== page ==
So, here you are — just three steps away from opening a business of your own and feeling pretty good about it, right? Take some time to pat yourself on the back but remember — you may not be as fail-proof as you think. According to the U.S. Bureau of Labor Statistics, 20% of new businesses fail within the first year; by year five, that number jumps to 50%.
We don’t share this information to scare you; we just want you to know what you’re up against so you can look for ways to beat the odds and survive long-term. Here’s how:
Build an image
As soon as you’ve chosen your company’s name, start thinking about a logo to represent it. Considering that a business logo appears on everything — business cards, letterhead, advertising, website, signage, boxes, billboards, bags, receipts, etc. — be sure that yours is memorable and that it represents your business well. And by all means, hire a professional to design it.
Explore your media options and make smart choices
Two primary categories of promotional vehicles available to your small business are: Traditional Media and Digital Media, each offering a variety of options. Read on to determine which best match your customers’ media preferences and are likely to reach your target markets most effectively.
Newspapers Options include large and small circulation daily newspapers, weeklies and shoppers; select only those that will best reach your target market.
Magazines More targeted than newspapers in subject matter and audience, but also more costly. Study circulation numbers and reader demographics to ensure that any choices you make will reach your target market.
Television Provides the opportunity to promote products/services both visually and audibly, but cost-per-thousand-potential-customers-reached can be steep.
Radio Less expensive than TV, but with many similar benefits: captive audience (many listen while driving), targeted audience (format/programming varies by station) and local market appeal. Drawbacks: short lifespan and sometimes low audience comprehension (people tune in but may not pay strict attention).
Direct Mail Includes brochures, fliers, newsletters, postcards and coupons sent by “snail mail” directly to existing and/or potential customers; mailing lists are key — compile your own or rent one from a company specializing in direct mail.
Outdoor Advertising Includes billboards, transit advertising and signs on site; exposure time is short, so these vehicles must be attractive, readable and to the point.
Specialty Advertising Giveaways such as pens, pads, mugs, caps and T-shirts bearing your company name/logo enjoy a dual function: They are both free “gifts” for customers and advertisements for your business. For best effect, make them useful, reflective of your business and inexpensive but not cheesy.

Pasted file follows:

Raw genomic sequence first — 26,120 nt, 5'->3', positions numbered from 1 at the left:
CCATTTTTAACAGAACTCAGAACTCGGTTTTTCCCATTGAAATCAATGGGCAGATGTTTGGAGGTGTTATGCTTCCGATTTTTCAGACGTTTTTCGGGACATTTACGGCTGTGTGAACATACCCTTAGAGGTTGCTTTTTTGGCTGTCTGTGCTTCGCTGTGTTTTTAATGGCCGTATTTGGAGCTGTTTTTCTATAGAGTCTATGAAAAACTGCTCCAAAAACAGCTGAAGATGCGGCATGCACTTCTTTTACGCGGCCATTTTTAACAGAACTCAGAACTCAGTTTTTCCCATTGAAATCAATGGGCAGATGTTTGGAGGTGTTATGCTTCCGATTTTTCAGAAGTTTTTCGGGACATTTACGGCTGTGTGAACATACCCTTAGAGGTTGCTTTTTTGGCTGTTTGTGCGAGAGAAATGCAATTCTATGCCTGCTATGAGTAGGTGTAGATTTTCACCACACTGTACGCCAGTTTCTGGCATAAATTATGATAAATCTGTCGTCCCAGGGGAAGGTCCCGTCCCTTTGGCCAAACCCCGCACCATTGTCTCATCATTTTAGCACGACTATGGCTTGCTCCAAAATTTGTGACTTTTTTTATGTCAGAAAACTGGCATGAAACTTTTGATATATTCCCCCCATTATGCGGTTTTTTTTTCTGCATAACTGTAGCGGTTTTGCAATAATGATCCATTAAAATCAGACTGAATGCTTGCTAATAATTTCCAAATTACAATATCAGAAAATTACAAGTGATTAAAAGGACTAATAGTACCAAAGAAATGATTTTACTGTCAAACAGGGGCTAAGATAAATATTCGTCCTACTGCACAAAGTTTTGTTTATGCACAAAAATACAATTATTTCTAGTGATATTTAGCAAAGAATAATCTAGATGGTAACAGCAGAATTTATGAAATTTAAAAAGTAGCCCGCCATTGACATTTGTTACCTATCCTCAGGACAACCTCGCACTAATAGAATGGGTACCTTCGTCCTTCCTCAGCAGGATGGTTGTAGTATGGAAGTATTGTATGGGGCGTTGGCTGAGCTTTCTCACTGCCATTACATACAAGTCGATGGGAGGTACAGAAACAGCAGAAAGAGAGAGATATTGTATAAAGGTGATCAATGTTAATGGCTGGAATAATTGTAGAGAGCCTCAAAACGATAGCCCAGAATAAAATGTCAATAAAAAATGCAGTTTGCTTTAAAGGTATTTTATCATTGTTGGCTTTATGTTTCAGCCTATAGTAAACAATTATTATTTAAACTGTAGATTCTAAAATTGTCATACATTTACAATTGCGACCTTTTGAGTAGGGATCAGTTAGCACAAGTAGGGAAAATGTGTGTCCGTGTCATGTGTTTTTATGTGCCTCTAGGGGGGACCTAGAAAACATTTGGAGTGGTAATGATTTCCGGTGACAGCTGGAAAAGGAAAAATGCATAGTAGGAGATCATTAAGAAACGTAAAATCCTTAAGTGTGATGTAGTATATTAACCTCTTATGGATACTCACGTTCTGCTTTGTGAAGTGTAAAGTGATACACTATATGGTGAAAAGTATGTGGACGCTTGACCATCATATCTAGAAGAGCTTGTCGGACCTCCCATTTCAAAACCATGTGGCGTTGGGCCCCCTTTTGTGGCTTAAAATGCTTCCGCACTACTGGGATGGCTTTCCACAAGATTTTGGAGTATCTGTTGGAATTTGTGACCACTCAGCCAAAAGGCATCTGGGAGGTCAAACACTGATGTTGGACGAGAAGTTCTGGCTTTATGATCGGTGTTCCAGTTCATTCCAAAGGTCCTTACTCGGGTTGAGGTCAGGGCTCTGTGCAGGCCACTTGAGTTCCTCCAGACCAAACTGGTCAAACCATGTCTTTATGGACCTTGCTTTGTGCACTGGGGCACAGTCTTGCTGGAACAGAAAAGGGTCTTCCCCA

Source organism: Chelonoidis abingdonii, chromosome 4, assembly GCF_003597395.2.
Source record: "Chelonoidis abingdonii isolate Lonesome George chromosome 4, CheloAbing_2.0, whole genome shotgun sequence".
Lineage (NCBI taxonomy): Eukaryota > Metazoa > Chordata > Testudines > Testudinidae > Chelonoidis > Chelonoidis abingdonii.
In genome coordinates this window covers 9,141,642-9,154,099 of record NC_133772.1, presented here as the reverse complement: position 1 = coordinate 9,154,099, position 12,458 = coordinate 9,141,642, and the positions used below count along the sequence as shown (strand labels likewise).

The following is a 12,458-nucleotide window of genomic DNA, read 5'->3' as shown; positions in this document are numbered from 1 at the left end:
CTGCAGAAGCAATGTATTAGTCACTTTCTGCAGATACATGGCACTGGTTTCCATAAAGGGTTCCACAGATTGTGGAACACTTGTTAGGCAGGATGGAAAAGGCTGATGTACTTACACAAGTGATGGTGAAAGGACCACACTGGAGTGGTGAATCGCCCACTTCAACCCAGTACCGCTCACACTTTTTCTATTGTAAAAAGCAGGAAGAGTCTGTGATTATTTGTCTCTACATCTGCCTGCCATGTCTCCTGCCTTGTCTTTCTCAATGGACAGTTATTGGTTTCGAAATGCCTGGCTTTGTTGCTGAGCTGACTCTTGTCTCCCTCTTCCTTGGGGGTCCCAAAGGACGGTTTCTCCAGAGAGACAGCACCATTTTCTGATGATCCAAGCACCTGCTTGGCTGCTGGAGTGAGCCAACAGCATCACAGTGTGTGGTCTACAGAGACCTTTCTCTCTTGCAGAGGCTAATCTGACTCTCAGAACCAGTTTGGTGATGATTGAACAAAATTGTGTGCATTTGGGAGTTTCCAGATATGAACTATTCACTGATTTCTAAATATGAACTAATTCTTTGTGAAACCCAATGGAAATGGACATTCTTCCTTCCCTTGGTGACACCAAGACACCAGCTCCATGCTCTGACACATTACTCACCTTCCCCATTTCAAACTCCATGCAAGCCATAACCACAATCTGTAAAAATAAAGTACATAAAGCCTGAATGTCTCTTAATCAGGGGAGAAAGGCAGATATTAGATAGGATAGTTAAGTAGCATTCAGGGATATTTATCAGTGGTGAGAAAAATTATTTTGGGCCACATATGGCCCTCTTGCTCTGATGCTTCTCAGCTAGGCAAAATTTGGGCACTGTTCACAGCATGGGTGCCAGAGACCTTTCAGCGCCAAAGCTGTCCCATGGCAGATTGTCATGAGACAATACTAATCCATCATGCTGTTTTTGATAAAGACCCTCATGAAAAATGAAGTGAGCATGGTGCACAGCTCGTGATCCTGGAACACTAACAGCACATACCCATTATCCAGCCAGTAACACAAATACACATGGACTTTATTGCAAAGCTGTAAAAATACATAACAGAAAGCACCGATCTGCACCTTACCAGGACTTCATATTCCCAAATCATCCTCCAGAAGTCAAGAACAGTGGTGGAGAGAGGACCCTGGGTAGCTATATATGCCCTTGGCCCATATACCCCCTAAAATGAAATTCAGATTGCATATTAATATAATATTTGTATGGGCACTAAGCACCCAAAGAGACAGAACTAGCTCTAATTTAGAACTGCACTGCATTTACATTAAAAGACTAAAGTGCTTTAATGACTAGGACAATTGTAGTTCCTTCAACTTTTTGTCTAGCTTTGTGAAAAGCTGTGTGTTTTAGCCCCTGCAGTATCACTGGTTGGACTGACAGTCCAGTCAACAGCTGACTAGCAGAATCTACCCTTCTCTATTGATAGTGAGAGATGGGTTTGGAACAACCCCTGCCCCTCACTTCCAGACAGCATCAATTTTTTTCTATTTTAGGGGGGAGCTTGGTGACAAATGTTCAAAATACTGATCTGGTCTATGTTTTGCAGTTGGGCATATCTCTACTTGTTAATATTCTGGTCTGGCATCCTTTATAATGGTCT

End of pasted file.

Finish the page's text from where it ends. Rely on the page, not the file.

Company Website Represents the face of your business and where potential customers often go first to learn about the products/services you offer; may include a mechanism for customers to shop online, if applicable, and should be both computer- and mobile-friendly.
Email Marketing Allows for efficient distribution of promotions, newsletters and coupons. Take care to abide by the CAN-SPAM Act as failure to do so can result in hefty fines. Also be sure that every person on your distribution list has given permission to be on the list and can easily unsubscribe if desired.
Social Media While sites like Facebook, LinkedIn, Twitter, Pinterest, Instagram and YouTube may help build a fan base for your firm, be aware that they also may create in you the desire to respond to every comment or query. To avoid wasting precious time that could be better spent, set limits on your social media involvement and/or designate a staff member as your “social media specialist.”
Review Sites A website that gathers customer reviews about businesses, products or services, and location information can be your best friend if you offer quality merchandise and exceptional service — or your worst enemy if you don’t. Review sites to consider: Google My Business, Amazon, Facebook, Yelp, Tripadvisor and Angi.
Is advertising worth the time and price?
Ad reps will say, “Yes! You can’t succeed without it.” But a full-scale campaign consisting of multiple media and many markets can be expensive. If you only have the money to cover one promotional tool, make it your website because that’s where customers will likely go first to learn about the products/services you offer.
If at some point you decide to purchase advertising space, avoid the trap of “bigger is better.” Media studies repeatedly show that when it comes to paid advertising in traditional media, frequency and continuity are more important than the size/length of the ad or the amount you pay for it.